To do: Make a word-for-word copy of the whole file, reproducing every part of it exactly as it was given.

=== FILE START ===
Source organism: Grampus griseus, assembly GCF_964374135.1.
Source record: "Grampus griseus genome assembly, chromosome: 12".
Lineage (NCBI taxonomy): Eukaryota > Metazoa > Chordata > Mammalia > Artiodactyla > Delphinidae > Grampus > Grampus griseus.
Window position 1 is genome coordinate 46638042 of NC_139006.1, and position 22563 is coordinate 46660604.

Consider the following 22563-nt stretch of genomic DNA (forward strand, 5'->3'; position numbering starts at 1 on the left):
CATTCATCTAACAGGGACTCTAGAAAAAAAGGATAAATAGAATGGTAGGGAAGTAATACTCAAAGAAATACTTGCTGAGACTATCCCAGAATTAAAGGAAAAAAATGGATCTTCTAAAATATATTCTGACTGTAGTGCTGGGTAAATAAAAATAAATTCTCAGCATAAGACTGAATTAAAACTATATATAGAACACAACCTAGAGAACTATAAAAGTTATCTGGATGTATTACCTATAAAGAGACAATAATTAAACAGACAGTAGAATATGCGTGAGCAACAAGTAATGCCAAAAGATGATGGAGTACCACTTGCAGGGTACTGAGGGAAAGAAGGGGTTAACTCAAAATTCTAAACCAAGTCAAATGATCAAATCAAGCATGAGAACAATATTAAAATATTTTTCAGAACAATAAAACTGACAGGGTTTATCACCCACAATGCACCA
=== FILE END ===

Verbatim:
Source organism: Grampus griseus, assembly GCF_964374135.1.
Source record: "Grampus griseus genome assembly, chromosome: 12".
Lineage (NCBI taxonomy): Eukaryota > Metazoa > Chordata > Mammalia > Artiodactyla > Delphinidae > Grampus > Grampus griseus.
Window position 1 is genome coordinate 46638042 of NC_139006.1, and position 22563 is coordinate 46660604.

Consider the following 22563-nt stretch of genomic DNA (forward strand, 5'->3'; position numbering starts at 1 on the left):
CATTCATCTAACAGGGACTCTAGAAAAAAAGGATAAATAGAATGGTAGGGAAGTAATACTCAAAGAAATACTTGCTGAGACTATCCCAGAATTAAAGGAAAAAAATGGATCTTCTAAAATATATTCTGACTGTAGTGCTGGGTAAATAAAAATAAATTCTCAGCATAAGACTGAATTAAAACTATATATAGAACACAACCTAGAGAACTATAAAAGTTATCTGGATGTATTACCTATAAAGAGACAATAATTAAACAGACAGTAGAATATGCGTGAGCAACAAGTAATGCCAAAAGATGATGGAGTACCACTTGCAGGGTACTGAGGGAAAGAAGGGGTTAACTCAAAATTCTAAACCAAGTCAAATGATCAAATCAAGCATGAGAACAATATTAAAATATTTTTCAGAACAATAAAACTGACAGGGTTTATCACCCACAATGCACCA